The Círculo, as it’s commonly referred to, is a men’s talking circle of mostly Chicanos, centering our indigeneity, ancestral knowledge, and ways of being. While the first day was an introduction, we would spend the entire weekend with the same format, sitting in a circle, one-by-one, sharing, without time constraints nor judgement. Each round had its own theme, the second about the baggage we hope to leave behind, the third about the gifts we have in life, and the final round offering our thanks. Each round as long and deep as the next, peeling layers of self and applying lessons of others. A common phrase heard in Círculo is, “la cultura cura”, the culture is medicine, and grounding the space in our indigeneity was powerful, the scent of the copal and the vibrations of the drum were familiar to me. To be in community with other Chicanos was an opportunity to have a collective response to related traumas. An elder shared, “Círculo may feel therapeutic, it is not therapy, but it might be path into therapy.” A year later, I was in therapy.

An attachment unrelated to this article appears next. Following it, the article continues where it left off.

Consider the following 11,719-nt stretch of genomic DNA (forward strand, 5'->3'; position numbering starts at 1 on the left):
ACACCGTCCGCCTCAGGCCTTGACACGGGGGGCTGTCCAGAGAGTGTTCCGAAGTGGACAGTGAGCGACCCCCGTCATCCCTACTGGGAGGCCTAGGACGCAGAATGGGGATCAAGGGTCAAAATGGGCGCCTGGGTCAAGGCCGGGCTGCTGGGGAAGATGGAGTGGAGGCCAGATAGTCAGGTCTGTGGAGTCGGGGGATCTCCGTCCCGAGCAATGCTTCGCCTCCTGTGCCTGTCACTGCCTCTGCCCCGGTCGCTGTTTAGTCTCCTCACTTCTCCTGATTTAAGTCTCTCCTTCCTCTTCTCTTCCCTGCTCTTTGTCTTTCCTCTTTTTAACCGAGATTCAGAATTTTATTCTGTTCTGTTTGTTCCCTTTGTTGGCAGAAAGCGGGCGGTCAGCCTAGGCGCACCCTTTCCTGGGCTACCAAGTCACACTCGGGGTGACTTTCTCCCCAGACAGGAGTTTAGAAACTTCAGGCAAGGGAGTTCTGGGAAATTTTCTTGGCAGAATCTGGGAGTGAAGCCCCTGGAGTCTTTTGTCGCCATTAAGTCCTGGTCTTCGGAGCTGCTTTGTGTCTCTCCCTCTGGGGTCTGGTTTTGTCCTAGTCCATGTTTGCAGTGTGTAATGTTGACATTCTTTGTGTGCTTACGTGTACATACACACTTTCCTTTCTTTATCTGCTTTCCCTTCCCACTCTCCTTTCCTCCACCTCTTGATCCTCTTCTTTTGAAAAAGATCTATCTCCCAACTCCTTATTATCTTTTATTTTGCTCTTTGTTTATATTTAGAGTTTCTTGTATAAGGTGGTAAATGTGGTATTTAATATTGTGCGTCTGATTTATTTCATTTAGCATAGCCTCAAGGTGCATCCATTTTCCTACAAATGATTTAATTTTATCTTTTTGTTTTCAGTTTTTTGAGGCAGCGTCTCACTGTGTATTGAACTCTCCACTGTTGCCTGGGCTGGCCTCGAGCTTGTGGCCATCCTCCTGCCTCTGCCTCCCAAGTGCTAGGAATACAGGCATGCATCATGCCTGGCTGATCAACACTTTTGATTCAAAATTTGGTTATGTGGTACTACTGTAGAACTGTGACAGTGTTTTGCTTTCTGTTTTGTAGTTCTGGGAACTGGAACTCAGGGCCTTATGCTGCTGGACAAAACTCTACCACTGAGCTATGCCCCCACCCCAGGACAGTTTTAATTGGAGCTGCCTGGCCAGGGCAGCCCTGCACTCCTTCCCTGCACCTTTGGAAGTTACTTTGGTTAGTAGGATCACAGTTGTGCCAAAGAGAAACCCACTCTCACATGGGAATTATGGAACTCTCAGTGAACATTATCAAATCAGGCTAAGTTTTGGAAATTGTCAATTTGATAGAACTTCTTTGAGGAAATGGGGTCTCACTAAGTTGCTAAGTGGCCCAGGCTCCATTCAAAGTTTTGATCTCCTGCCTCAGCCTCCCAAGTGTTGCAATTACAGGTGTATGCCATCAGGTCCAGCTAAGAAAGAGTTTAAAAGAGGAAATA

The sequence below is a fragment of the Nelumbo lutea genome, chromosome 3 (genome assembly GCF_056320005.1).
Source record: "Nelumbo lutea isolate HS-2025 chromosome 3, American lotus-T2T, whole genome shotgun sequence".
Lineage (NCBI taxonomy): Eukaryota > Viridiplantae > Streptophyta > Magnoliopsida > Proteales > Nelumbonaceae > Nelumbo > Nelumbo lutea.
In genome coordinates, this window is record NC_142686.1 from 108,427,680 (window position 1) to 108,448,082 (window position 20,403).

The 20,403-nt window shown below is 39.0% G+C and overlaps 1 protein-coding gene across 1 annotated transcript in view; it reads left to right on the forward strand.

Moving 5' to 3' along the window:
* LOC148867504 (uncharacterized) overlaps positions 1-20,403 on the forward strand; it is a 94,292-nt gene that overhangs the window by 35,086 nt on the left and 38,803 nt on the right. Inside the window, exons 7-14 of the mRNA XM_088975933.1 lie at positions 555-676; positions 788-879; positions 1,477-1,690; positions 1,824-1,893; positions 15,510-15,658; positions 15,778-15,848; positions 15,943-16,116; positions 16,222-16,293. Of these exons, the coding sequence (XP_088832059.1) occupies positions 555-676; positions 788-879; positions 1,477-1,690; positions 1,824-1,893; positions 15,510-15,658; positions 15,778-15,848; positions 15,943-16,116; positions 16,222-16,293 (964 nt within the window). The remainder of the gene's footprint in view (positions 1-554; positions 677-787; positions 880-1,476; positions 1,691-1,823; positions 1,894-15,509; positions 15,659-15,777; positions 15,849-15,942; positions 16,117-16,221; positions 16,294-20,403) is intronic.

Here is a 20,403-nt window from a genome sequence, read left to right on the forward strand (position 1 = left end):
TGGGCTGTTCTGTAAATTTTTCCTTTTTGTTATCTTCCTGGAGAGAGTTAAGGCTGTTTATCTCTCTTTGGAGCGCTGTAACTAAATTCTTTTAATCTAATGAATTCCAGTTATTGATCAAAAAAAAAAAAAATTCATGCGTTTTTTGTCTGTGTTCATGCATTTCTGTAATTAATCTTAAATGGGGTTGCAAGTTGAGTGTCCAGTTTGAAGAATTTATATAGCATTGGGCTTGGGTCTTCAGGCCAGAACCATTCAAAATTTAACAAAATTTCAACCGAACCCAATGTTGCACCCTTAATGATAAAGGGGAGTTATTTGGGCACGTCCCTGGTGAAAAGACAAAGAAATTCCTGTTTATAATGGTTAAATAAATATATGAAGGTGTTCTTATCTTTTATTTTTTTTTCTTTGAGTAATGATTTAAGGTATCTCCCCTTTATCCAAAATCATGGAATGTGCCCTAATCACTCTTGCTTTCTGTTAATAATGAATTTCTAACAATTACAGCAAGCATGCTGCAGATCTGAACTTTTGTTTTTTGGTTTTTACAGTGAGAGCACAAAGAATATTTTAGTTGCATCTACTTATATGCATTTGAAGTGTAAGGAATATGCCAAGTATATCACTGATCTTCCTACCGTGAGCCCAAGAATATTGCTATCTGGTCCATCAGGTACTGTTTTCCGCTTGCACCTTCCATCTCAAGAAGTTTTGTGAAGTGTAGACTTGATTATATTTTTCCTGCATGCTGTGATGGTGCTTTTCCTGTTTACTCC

I found my therapist. Being Mexican and having provided mental health therapy to military veterans and Chicanos who experienced violent street life gave him an insight into my experiences with violence with a cultural context. When I was told I’m likely experiencing post-traumatic stress disorder, it was hard to believe, but the characteristics were there. I was lucky enough that my symptoms didn’t lead into more explicit unhealthy behavior. I was doing this for my wife, for my kids.